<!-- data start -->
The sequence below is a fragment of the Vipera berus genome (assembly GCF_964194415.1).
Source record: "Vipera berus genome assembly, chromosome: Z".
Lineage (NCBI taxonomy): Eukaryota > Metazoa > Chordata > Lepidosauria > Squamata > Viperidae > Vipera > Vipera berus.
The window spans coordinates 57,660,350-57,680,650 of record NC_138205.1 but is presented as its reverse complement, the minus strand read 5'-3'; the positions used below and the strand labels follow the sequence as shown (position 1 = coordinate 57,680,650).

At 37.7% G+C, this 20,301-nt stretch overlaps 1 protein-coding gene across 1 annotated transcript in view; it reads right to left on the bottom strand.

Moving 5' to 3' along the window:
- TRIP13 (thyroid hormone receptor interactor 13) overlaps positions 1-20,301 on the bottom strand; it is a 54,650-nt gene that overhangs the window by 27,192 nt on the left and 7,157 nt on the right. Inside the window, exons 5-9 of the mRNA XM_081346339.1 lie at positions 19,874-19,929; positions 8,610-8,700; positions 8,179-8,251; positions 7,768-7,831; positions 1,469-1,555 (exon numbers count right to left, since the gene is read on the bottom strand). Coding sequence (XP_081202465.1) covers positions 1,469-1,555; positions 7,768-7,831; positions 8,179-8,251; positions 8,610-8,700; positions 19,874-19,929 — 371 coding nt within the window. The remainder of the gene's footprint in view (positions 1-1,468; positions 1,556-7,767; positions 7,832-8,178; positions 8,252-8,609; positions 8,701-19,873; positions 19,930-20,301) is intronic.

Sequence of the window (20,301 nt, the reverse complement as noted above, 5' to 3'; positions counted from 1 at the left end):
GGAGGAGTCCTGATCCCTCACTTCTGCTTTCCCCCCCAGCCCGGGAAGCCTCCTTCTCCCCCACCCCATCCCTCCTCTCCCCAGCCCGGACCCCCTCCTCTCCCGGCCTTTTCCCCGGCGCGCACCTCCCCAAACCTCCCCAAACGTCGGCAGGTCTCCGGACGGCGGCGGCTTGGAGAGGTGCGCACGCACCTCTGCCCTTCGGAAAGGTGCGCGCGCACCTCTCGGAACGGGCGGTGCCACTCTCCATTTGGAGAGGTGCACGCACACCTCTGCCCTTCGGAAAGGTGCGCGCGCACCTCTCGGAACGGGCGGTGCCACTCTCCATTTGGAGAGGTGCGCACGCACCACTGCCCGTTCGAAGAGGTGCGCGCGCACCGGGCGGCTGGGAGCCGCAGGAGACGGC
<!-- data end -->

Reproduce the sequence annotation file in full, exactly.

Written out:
The sequence below is a fragment of the Vipera berus genome (assembly GCF_964194415.1).
Source record: "Vipera berus genome assembly, chromosome: Z".
Lineage (NCBI taxonomy): Eukaryota > Metazoa > Chordata > Lepidosauria > Squamata > Viperidae > Vipera > Vipera berus.
The window spans coordinates 57,660,350-57,680,650 of record NC_138205.1 but is presented as its reverse complement, the minus strand read 5'-3'; the positions used below and the strand labels follow the sequence as shown (position 1 = coordinate 57,680,650).

At 37.7% G+C, this 20,301-nt stretch overlaps 1 protein-coding gene across 1 annotated transcript in view; it reads right to left on the bottom strand.

Moving 5' to 3' along the window:
- TRIP13 (thyroid hormone receptor interactor 13) overlaps positions 1-20,301 on the bottom strand; it is a 54,650-nt gene that overhangs the window by 27,192 nt on the left and 7,157 nt on the right. Inside the window, exons 5-9 of the mRNA XM_081346339.1 lie at positions 19,874-19,929; positions 8,610-8,700; positions 8,179-8,251; positions 7,768-7,831; positions 1,469-1,555 (exon numbers count right to left, since the gene is read on the bottom strand). Coding sequence (XP_081202465.1) covers positions 1,469-1,555; positions 7,768-7,831; positions 8,179-8,251; positions 8,610-8,700; positions 19,874-19,929 — 371 coding nt within the window. The remainder of the gene's footprint in view (positions 1-1,468; positions 1,556-7,767; positions 7,832-8,178; positions 8,252-8,609; positions 8,701-19,873; positions 19,930-20,301) is intronic.

Sequence of the window (20,301 nt, the reverse complement as noted above, 5' to 3'; positions counted from 1 at the left end):
GGAGGAGTCCTGATCCCTCACTTCTGCTTTCCCCCCCAGCCCGGGAAGCCTCCTTCTCCCCCACCCCATCCCTCCTCTCCCCAGCCCGGACCCCCTCCTCTCCCGGCCTTTTCCCCGGCGCGCACCTCCCCAAACCTCCCCAAACGTCGGCAGGTCTCCGGACGGCGGCGGCTTGGAGAGGTGCGCACGCACCTCTGCCCTTCGGAAAGGTGCGCGCGCACCTCTCGGAACGGGCGGTGCCACTCTCCATTTGGAGAGGTGCACGCACACCTCTGCCCTTCGGAAAGGTGCGCGCGCACCTCTCGGAACGGGCGGTGCCACTCTCCATTTGGAGAGGTGCGCACGCACCACTGCCCGTTCGAAGAGGTGCGCGCGCACCGGGCGGCTGGGAGCCGCAGGAGACGGC